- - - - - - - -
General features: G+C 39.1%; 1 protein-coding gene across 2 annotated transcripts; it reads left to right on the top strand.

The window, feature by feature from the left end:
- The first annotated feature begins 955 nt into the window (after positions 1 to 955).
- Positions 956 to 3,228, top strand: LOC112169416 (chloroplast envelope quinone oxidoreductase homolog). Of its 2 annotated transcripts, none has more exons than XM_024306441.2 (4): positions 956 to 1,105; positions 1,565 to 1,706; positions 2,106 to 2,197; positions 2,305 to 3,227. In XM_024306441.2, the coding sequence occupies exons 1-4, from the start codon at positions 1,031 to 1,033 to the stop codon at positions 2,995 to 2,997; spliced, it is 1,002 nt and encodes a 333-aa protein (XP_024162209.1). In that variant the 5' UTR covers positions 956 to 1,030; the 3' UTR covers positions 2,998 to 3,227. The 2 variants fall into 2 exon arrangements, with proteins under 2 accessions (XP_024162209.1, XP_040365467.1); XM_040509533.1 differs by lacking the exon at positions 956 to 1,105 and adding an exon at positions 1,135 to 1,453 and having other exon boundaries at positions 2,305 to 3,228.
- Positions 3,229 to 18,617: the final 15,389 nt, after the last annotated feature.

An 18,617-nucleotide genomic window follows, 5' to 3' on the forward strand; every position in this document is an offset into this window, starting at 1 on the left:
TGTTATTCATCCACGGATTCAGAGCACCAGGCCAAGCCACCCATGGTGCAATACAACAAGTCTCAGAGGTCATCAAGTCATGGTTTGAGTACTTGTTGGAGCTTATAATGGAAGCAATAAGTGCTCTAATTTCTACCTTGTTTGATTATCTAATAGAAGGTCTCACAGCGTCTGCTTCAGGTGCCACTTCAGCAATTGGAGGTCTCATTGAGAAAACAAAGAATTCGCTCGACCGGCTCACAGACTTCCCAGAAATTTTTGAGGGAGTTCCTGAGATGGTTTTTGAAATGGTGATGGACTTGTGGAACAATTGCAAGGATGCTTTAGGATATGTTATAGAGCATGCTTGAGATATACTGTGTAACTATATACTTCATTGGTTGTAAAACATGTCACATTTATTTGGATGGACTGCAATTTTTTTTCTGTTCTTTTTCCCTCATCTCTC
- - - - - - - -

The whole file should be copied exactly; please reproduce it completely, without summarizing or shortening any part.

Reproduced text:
General features: G+C 39.1%; 1 protein-coding gene across 2 annotated transcripts; it reads left to right on the top strand.

The window, feature by feature from the left end:
- The first annotated feature begins 955 nt into the window (after positions 1 to 955).
- Positions 956 to 3,228, top strand: LOC112169416 (chloroplast envelope quinone oxidoreductase homolog). Of its 2 annotated transcripts, none has more exons than XM_024306441.2 (4): positions 956 to 1,105; positions 1,565 to 1,706; positions 2,106 to 2,197; positions 2,305 to 3,227. In XM_024306441.2, the coding sequence occupies exons 1-4, from the start codon at positions 1,031 to 1,033 to the stop codon at positions 2,995 to 2,997; spliced, it is 1,002 nt and encodes a 333-aa protein (XP_024162209.1). In that variant the 5' UTR covers positions 956 to 1,030; the 3' UTR covers positions 2,998 to 3,227. The 2 variants fall into 2 exon arrangements, with proteins under 2 accessions (XP_024162209.1, XP_040365467.1); XM_040509533.1 differs by lacking the exon at positions 956 to 1,105 and adding an exon at positions 1,135 to 1,453 and having other exon boundaries at positions 2,305 to 3,228.
- Positions 3,229 to 18,617: the final 15,389 nt, after the last annotated feature.

An 18,617-nucleotide genomic window follows, 5' to 3' on the forward strand; every position in this document is an offset into this window, starting at 1 on the left:
TGTTATTCATCCACGGATTCAGAGCACCAGGCCAAGCCACCCATGGTGCAATACAACAAGTCTCAGAGGTCATCAAGTCATGGTTTGAGTACTTGTTGGAGCTTATAATGGAAGCAATAAGTGCTCTAATTTCTACCTTGTTTGATTATCTAATAGAAGGTCTCACAGCGTCTGCTTCAGGTGCCACTTCAGCAATTGGAGGTCTCATTGAGAAAACAAAGAATTCGCTCGACCGGCTCACAGACTTCCCAGAAATTTTTGAGGGAGTTCCTGAGATGGTTTTTGAAATGGTGATGGACTTGTGGAACAATTGCAAGGATGCTTTAGGATATGTTATAGAGCATGCTTGAGATATACTGTGTAACTATATACTTCATTGGTTGTAAAACATGTCACATTTATTTGGATGGACTGCAATTTTTTTTCTGTTCTTTTTCCCTCATCTCTC